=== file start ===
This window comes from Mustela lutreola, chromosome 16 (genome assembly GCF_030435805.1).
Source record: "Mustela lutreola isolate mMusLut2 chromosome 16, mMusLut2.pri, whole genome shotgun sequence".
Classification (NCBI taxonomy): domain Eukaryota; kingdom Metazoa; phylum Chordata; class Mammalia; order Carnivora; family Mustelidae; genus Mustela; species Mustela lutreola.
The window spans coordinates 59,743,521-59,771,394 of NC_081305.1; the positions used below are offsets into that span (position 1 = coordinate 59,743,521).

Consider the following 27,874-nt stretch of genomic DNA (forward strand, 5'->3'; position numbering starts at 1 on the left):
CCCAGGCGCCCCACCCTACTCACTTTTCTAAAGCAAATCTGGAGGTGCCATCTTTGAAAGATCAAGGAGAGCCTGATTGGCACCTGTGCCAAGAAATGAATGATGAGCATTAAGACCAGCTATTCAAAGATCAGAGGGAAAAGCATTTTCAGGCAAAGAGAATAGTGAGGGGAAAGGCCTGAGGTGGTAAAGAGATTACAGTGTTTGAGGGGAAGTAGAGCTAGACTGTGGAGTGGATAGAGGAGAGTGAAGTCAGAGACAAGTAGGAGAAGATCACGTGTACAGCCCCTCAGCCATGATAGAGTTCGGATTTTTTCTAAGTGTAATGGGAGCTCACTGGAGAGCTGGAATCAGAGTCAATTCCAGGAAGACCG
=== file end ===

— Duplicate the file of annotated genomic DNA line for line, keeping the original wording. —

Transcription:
This window comes from Mustela lutreola, chromosome 16 (genome assembly GCF_030435805.1).
Source record: "Mustela lutreola isolate mMusLut2 chromosome 16, mMusLut2.pri, whole genome shotgun sequence".
Classification (NCBI taxonomy): domain Eukaryota; kingdom Metazoa; phylum Chordata; class Mammalia; order Carnivora; family Mustelidae; genus Mustela; species Mustela lutreola.
The window spans coordinates 59,743,521-59,771,394 of NC_081305.1; the positions used below are offsets into that span (position 1 = coordinate 59,743,521).

Consider the following 27,874-nt stretch of genomic DNA (forward strand, 5'->3'; position numbering starts at 1 on the left):
CCCAGGCGCCCCACCCTACTCACTTTTCTAAAGCAAATCTGGAGGTGCCATCTTTGAAAGATCAAGGAGAGCCTGATTGGCACCTGTGCCAAGAAATGAATGATGAGCATTAAGACCAGCTATTCAAAGATCAGAGGGAAAAGCATTTTCAGGCAAAGAGAATAGTGAGGGGAAAGGCCTGAGGTGGTAAAGAGATTACAGTGTTTGAGGGGAAGTAGAGCTAGACTGTGGAGTGGATAGAGGAGAGTGAAGTCAGAGACAAGTAGGAGAAGATCACGTGTACAGCCCCTCAGCCATGATAGAGTTCGGATTTTTTCTAAGTGTAATGGGAGCTCACTGGAGAGCTGGAATCAGAGTCAATTCCAGGAAGACCG